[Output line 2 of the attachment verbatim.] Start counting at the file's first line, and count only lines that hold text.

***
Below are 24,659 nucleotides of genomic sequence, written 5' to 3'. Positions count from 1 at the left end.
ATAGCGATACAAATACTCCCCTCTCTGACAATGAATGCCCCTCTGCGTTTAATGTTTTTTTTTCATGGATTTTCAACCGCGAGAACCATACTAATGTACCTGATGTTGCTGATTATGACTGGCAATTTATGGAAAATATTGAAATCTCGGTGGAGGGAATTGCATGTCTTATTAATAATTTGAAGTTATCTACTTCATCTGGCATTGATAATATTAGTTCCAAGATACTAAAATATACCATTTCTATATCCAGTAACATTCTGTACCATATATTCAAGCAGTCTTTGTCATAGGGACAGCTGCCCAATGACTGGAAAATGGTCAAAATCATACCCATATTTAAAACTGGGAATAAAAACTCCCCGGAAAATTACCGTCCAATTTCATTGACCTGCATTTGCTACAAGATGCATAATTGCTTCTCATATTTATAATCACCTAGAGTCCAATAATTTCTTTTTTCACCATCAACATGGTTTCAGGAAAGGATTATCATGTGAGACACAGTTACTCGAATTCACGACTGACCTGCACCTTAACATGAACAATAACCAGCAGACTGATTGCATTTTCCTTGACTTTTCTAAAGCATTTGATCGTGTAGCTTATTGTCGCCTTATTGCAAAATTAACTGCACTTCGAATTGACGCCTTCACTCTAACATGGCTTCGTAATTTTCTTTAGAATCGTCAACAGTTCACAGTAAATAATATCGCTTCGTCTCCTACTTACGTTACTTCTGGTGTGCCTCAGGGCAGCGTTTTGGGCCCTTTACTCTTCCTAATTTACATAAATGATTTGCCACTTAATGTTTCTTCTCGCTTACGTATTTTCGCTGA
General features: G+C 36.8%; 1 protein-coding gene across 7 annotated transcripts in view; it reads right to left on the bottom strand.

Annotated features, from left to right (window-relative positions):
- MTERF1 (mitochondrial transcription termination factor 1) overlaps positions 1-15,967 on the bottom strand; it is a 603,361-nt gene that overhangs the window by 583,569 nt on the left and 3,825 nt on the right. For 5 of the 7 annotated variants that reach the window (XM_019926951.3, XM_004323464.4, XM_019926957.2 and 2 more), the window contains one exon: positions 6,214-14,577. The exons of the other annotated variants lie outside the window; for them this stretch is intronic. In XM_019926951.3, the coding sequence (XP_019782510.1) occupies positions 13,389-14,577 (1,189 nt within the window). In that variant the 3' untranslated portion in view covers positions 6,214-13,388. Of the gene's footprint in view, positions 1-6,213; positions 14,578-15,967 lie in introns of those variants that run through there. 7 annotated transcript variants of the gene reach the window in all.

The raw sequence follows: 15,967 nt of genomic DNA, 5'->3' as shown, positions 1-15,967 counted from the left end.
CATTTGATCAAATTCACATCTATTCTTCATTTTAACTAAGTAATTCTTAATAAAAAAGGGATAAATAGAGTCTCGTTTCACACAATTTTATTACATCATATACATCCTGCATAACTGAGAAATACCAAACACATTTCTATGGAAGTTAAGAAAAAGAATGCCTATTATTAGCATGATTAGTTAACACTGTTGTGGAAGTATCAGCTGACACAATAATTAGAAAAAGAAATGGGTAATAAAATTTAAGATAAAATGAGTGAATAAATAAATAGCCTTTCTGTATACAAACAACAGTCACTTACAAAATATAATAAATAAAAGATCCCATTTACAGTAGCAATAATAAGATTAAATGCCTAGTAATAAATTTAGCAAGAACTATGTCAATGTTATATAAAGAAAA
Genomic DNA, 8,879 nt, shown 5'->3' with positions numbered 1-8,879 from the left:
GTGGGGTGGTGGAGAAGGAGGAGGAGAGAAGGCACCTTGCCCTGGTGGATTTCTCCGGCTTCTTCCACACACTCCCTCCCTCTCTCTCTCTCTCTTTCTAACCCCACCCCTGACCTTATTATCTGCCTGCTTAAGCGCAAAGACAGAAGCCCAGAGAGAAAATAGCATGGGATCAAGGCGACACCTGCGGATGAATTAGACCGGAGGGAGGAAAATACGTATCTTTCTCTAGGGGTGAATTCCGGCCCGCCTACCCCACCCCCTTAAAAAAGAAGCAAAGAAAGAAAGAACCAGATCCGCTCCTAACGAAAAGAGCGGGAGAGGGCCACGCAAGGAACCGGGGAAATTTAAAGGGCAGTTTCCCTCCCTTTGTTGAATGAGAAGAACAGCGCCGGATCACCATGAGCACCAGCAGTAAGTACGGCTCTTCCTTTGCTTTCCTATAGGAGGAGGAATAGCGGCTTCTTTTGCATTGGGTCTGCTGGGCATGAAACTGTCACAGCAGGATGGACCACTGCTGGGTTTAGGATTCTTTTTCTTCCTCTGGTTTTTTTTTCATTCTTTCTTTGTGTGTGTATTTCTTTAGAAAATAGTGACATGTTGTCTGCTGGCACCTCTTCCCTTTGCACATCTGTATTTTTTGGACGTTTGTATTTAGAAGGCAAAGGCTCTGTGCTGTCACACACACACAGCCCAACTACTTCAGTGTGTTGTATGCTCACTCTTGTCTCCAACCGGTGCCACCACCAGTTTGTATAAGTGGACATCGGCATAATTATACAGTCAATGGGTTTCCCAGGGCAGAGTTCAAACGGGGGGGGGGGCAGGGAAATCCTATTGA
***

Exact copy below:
ATAGCGATACAAATACTCCCCTCTCTGACAATGAATGCCCCTCTGCGTTTAATGTTTTTTTTTCATGGATTTTCAACCGCGAGAACCATACTAATGTACCTGATGTTGCTGATTATGACTGGCAATTTATGGAAAATATTGAAATCTCGGTGGAGGGAATTGCATGTCTTATTAATAATTTGAAGTTATCTACTTCATCTGGCATTGATAATATTAGTTCCAAGATACTAAAATATACCATTTCTATATCCAGTAACATTCTGTACCATATATTCAAGCAGTCTTTGTCATAGGGACAGCTGCCCAATGACTGGAAAATGGTCAAAATCATACCCATATTTAAAACTGGGAATAAAAACTCCCCGGAAAATTACCGTCCAATTTCATTGACCTGCATTTGCTACAAGATGCATAATTGCTTCTCATATTTATAATCACCTAGAGTCCAATAATTTCTTTTTTCACCATCAACATGGTTTCAGGAAAGGATTATCATGTGAGACACAGTTACTCGAATTCACGACTGACCTGCACCTTAACATGAACAATAACCAGCAGACTGATTGCATTTTCCTTGACTTTTCTAAAGCATTTGATCGTGTAGCTTATTGTCGCCTTATTGCAAAATTAACTGCACTTCGAATTGACGCCTTCACTCTAACATGGCTTCGTAATTTTCTTTAGAATCGTCAACAGTTCACAGTAAATAATATCGCTTCGTCTCCTACTTACGTTACTTCTGGTGTGCCTCAGGGCAGCGTTTTGGGCCCTTTACTCTTCCTAATTTACATAAATGATTTGCCACTTAATGTTTCTTCTCGCTTACGTATTTTCGCTGA